sulphite allergy - asparagus and mushrooms
- ursy_ten Apr 8, 2011 06:04 AM
My sweetie has a sulphite allergy/sensitivity, which means that he has to steer clear of mushrooms, onions and asparagus. He really misses asparagus (the canned kind) on toast and I'm wondering - could I get fresh asparagus and try to do something that would be as good as tinned asparagus on toast?
I guess my main questions are:
Would he be ok with fresh asparagus? I get the idea that the problem is mostly because it's tinned, where sulphites are concerned.
Could I make the fresh asparagus approximate tinned asparagus somehow? Which is probably a bit of a funny question on Chowhound, but the heart wants but the heart wants...maybe I could steam it into oblivion or something... do you think pickled asparagus might be ok?
Also, a friend suggested he might be able to eat organic mushrooms and that maybe I should try growing our own mushrooms - do you think this would make them sulphite safe?
I have googled it and googled it, but my search terms must be off - I can't find any info that would help me with this!
Many thanks in advance :)
Would he be ok with fresh asparagus?
The sulfites in asparagus have nothing to do with steaming. They occur naturally and you are stuck with them. So the immediate answer, AFAIK, is, "No, you can't."
...a friend suggested he might be able to eat organic mushrooms and that maybe I should try growing our own mushrooms - do you think this would make them sulphite safe?
Again, 'fraid not. The sulfites occur naturally.
Could I make the fresh asparagus approximate tinned asparagus somehow? ....maybe I could steam it into oblivion or something...
Overcooking it will definitely make it similar to tinned, but you are still stuck with the sulfites. Sorry.
The next morning...
I got to thinking about this, and my mind keeps coming back to, "Why would she want to do this?"
You didn't say how severe his allergy is but why take a chance on giving him an "attack"? Unfortunately some of the childhood favorites, comfort foods, etc. have to go on the "not allowed" list.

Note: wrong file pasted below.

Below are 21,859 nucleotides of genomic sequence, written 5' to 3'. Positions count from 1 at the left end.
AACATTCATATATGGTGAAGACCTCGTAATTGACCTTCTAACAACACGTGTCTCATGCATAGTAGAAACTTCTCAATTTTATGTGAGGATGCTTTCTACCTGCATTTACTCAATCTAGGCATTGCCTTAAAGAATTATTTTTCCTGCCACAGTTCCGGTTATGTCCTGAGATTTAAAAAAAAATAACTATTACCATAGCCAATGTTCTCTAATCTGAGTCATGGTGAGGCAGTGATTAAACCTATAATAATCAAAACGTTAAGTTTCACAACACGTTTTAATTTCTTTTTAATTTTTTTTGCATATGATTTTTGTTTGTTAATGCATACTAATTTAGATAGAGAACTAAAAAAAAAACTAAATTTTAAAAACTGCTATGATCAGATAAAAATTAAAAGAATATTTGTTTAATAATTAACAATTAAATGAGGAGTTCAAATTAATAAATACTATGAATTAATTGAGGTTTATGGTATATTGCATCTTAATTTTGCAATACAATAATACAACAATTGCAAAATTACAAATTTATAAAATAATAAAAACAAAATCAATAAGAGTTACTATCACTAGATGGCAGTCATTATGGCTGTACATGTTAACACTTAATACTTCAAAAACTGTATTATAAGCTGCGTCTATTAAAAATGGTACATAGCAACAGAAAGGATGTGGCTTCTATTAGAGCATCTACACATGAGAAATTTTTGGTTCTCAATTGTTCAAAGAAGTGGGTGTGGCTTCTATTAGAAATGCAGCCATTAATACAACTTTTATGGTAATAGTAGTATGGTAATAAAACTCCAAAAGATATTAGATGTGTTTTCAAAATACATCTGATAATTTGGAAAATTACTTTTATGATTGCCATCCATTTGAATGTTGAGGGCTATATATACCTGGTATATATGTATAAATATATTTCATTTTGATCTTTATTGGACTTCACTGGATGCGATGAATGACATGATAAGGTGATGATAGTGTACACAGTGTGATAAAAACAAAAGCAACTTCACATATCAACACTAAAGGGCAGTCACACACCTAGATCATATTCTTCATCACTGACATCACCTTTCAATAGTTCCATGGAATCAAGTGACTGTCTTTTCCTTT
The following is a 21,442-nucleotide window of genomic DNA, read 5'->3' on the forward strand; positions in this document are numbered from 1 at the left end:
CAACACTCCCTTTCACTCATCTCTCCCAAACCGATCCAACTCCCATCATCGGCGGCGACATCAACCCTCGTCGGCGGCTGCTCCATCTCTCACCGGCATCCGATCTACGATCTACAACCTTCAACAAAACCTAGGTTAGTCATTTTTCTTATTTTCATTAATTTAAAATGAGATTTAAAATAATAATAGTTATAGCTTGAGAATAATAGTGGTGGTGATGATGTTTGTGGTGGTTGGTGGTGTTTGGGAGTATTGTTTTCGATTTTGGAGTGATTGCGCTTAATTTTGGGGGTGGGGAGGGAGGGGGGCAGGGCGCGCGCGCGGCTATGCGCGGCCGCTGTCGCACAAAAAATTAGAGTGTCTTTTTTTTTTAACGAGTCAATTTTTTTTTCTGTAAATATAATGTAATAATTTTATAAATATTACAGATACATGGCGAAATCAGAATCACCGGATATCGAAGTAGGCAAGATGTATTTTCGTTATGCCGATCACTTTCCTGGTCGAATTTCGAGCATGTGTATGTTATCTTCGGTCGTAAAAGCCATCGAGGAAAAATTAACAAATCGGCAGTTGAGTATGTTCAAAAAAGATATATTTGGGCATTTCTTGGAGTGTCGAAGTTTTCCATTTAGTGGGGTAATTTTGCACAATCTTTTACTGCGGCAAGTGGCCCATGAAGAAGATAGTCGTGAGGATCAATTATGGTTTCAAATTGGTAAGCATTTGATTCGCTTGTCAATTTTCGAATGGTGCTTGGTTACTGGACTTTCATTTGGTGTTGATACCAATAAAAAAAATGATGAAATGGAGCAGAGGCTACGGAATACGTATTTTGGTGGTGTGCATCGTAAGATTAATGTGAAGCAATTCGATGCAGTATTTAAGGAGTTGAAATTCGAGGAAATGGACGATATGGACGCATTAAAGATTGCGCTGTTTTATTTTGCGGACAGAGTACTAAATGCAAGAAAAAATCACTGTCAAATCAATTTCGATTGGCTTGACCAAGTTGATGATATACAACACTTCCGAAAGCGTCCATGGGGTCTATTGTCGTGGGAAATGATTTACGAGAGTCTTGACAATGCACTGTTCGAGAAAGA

I don't mean this unkindly, but why risk it? Why not work with him to help him discover the world of delicious things out there that are sulfite-free?
A few years before we met, DW had what she believes to be a fairly mild allergic reaction to peanuts. Subsequent tests were either inconclusive or negative (she's had several tests). Up to that point peanut butter sandwiches were on her short list of things she would make on her own. She has since eliminated peanuts from her diet and avoids anything "processed in a plant that also handles peanuts." (Even tho the allergists have told her the last step was unnecessary.)
Since we met I have also adhered to her restrictions. Tho I think she is being a bit over cautious, I also feel, "Why risk it?" There is just too much I like about her, and I wouldn't want to feed her anything that might cause her to snuff it.
re: al b. darned
Well, he says allergy, but maybe it's more of an insensitivity (not certain of the terminology), since it's not a life threatening reaction, just a rather unpleasant one (um, gastrically).
I guess it's more that I know he misses these things, particularly the asparagus on toast, and if there's a way I could eliminate what doesn't agree with him so that he could enjoy it again, I'd like to know about it.
I remember my Mum discovering lacteeze tablets after years of not being able to eat ice cream due to lactose intolerance. It was such a huge treat for her, even now. She won't waste her precious lacteeze on anything less than ice cream, it's just not worth it! So I guess that's kinda where I'm coming from. I also tend to express my love through my cooking, I guess this idea was just one of the manifestations of my affection.
Certainly if there was a chance it was life threatening, I wouldn't even consider it!
An allergy can turn life-threatening. An allergy can be minor, minor, minor, and then BAM a trip to the emergency room and a lifetime carrying an epipen.
An allergy is not at all the same thing as lactose intolerance. I wish it was. I'd eat what I'm allergic to and just suffer. But I like living.
Please don't get me wrong, I so admire what you're trying to do. I feel the same way about cooking as showing love.